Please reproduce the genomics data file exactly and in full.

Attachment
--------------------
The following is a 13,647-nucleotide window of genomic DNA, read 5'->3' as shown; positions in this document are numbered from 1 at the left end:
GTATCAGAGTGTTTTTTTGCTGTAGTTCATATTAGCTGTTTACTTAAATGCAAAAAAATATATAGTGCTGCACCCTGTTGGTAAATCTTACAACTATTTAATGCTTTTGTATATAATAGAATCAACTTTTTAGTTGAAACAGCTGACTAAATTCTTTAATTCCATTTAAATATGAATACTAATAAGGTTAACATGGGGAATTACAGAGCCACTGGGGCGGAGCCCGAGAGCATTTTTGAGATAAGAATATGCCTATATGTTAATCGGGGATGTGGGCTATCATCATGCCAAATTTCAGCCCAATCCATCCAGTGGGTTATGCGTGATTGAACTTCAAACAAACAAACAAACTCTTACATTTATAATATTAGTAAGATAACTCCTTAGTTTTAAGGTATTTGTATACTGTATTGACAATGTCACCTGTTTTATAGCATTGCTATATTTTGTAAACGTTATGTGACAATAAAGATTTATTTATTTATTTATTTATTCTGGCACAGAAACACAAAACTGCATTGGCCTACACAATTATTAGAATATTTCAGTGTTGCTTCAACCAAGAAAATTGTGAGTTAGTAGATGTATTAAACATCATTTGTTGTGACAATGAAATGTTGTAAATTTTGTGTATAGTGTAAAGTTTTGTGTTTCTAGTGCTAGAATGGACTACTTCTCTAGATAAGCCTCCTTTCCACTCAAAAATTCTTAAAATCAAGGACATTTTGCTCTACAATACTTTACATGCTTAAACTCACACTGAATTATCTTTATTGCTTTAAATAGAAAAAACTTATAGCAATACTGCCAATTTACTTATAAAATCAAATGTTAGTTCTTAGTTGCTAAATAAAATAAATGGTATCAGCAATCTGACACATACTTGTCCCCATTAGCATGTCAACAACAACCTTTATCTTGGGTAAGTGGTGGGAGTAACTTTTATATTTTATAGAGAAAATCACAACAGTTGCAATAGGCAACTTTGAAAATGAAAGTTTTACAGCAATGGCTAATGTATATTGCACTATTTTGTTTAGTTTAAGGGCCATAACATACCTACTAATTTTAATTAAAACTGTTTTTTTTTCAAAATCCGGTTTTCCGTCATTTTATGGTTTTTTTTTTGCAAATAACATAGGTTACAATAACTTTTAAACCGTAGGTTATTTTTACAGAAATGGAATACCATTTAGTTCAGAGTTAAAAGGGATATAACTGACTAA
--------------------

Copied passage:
The following is a 13,647-nucleotide window of genomic DNA, read 5'->3' as shown; positions in this document are numbered from 1 at the left end:
GTATCAGAGTGTTTTTTTGCTGTAGTTCATATTAGCTGTTTACTTAAATGCAAAAAAATATATAGTGCTGCACCCTGTTGGTAAATCTTACAACTATTTAATGCTTTTGTATATAATAGAATCAACTTTTTAGTTGAAACAGCTGACTAAATTCTTTAATTCCATTTAAATATGAATACTAATAAGGTTAACATGGGGAATTACAGAGCCACTGGGGCGGAGCCCGAGAGCATTTTTGAGATAAGAATATGCCTATATGTTAATCGGGGATGTGGGCTATCATCATGCCAAATTTCAGCCCAATCCATCCAGTGGGTTATGCGTGATTGAACTTCAAACAAACAAACAAACTCTTACATTTATAATATTAGTAAGATAACTCCTTAGTTTTAAGGTATTTGTATACTGTATTGACAATGTCACCTGTTTTATAGCATTGCTATATTTTGTAAACGTTATGTGACAATAAAGATTTATTTATTTATTTATTTATTCTGGCACAGAAACACAAAACTGCATTGGCCTACACAATTATTAGAATATTTCAGTGTTGCTTCAACCAAGAAAATTGTGAGTTAGTAGATGTATTAAACATCATTTGTTGTGACAATGAAATGTTGTAAATTTTGTGTATAGTGTAAAGTTTTGTGTTTCTAGTGCTAGAATGGACTACTTCTCTAGATAAGCCTCCTTTCCACTCAAAAATTCTTAAAATCAAGGACATTTTGCTCTACAATACTTTACATGCTTAAACTCACACTGAATTATCTTTATTGCTTTAAATAGAAAAAACTTATAGCAATACTGCCAATTTACTTATAAAATCAAATGTTAGTTCTTAGTTGCTAAATAAAATAAATGGTATCAGCAATCTGACACATACTTGTCCCCATTAGCATGTCAACAACAACCTTTATCTTGGGTAAGTGGTGGGAGTAACTTTTATATTTTATAGAGAAAATCACAACAGTTGCAATAGGCAACTTTGAAAATGAAAGTTTTACAGCAATGGCTAATGTATATTGCACTATTTTGTTTAGTTTAAGGGCCATAACATACCTACTAATTTTAATTAAAACTGTTTTTTTTTCAAAATCCGGTTTTCCGTCATTTTATGGTTTTTTTTTTGCAAATAACATAGGTTACAATAACTTTTAAACCGTAGGTTATTTTTACAGAAATGGAATACCATTTAGTTCAGAGTTAAAAGGGATATAACTGACTAA